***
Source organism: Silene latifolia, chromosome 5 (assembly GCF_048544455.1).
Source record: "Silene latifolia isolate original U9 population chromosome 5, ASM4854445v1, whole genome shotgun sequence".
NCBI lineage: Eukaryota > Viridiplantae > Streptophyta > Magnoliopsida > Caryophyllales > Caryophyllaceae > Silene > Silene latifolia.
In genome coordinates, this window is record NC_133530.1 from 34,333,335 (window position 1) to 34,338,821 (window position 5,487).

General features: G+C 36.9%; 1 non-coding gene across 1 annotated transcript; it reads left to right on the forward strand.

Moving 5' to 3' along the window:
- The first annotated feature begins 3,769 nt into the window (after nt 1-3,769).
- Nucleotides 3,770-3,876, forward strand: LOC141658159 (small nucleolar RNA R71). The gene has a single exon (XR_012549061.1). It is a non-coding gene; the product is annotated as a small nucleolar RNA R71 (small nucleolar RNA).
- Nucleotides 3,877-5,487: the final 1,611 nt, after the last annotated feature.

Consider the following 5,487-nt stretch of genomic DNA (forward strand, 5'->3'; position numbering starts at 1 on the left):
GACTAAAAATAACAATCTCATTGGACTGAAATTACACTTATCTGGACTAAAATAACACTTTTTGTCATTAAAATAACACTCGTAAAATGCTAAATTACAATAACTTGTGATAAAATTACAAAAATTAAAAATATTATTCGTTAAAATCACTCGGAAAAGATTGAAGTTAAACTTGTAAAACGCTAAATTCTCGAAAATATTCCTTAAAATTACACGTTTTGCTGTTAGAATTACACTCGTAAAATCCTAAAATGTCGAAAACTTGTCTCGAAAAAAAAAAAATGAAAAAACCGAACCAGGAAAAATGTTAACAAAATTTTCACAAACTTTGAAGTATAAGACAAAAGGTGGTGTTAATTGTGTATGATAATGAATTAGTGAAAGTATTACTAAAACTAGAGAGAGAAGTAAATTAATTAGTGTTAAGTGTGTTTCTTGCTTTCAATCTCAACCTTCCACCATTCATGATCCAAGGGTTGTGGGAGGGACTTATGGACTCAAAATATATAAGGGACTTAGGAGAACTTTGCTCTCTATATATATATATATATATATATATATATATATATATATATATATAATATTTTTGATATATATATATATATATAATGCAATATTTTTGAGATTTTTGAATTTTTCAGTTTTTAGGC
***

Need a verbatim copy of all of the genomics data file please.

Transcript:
Source organism: Silene latifolia, chromosome 5 (assembly GCF_048544455.1).
Source record: "Silene latifolia isolate original U9 population chromosome 5, ASM4854445v1, whole genome shotgun sequence".
NCBI lineage: Eukaryota > Viridiplantae > Streptophyta > Magnoliopsida > Caryophyllales > Caryophyllaceae > Silene > Silene latifolia.
In genome coordinates, this window is record NC_133530.1 from 34,333,335 (window position 1) to 34,338,821 (window position 5,487).

General features: G+C 36.9%; 1 non-coding gene across 1 annotated transcript; it reads left to right on the forward strand.

Moving 5' to 3' along the window:
- The first annotated feature begins 3,769 nt into the window (after nt 1-3,769).
- Nucleotides 3,770-3,876, forward strand: LOC141658159 (small nucleolar RNA R71). The gene has a single exon (XR_012549061.1). It is a non-coding gene; the product is annotated as a small nucleolar RNA R71 (small nucleolar RNA).
- Nucleotides 3,877-5,487: the final 1,611 nt, after the last annotated feature.

Consider the following 5,487-nt stretch of genomic DNA (forward strand, 5'->3'; position numbering starts at 1 on the left):
GACTAAAAATAACAATCTCATTGGACTGAAATTACACTTATCTGGACTAAAATAACACTTTTTGTCATTAAAATAACACTCGTAAAATGCTAAATTACAATAACTTGTGATAAAATTACAAAAATTAAAAATATTATTCGTTAAAATCACTCGGAAAAGATTGAAGTTAAACTTGTAAAACGCTAAATTCTCGAAAATATTCCTTAAAATTACACGTTTTGCTGTTAGAATTACACTCGTAAAATCCTAAAATGTCGAAAACTTGTCTCGAAAAAAAAAAAATGAAAAAACCGAACCAGGAAAAATGTTAACAAAATTTTCACAAACTTTGAAGTATAAGACAAAAGGTGGTGTTAATTGTGTATGATAATGAATTAGTGAAAGTATTACTAAAACTAGAGAGAGAAGTAAATTAATTAGTGTTAAGTGTGTTTCTTGCTTTCAATCTCAACCTTCCACCATTCATGATCCAAGGGTTGTGGGAGGGACTTATGGACTCAAAATATATAAGGGACTTAGGAGAACTTTGCTCTCTATATATATATATATATATATATATATATATATATATATATATATAATATTTTTGATATATATATATATATATAATGCAATATTTTTGAGATTTTTGAATTTTTCAGTTTTTAGGC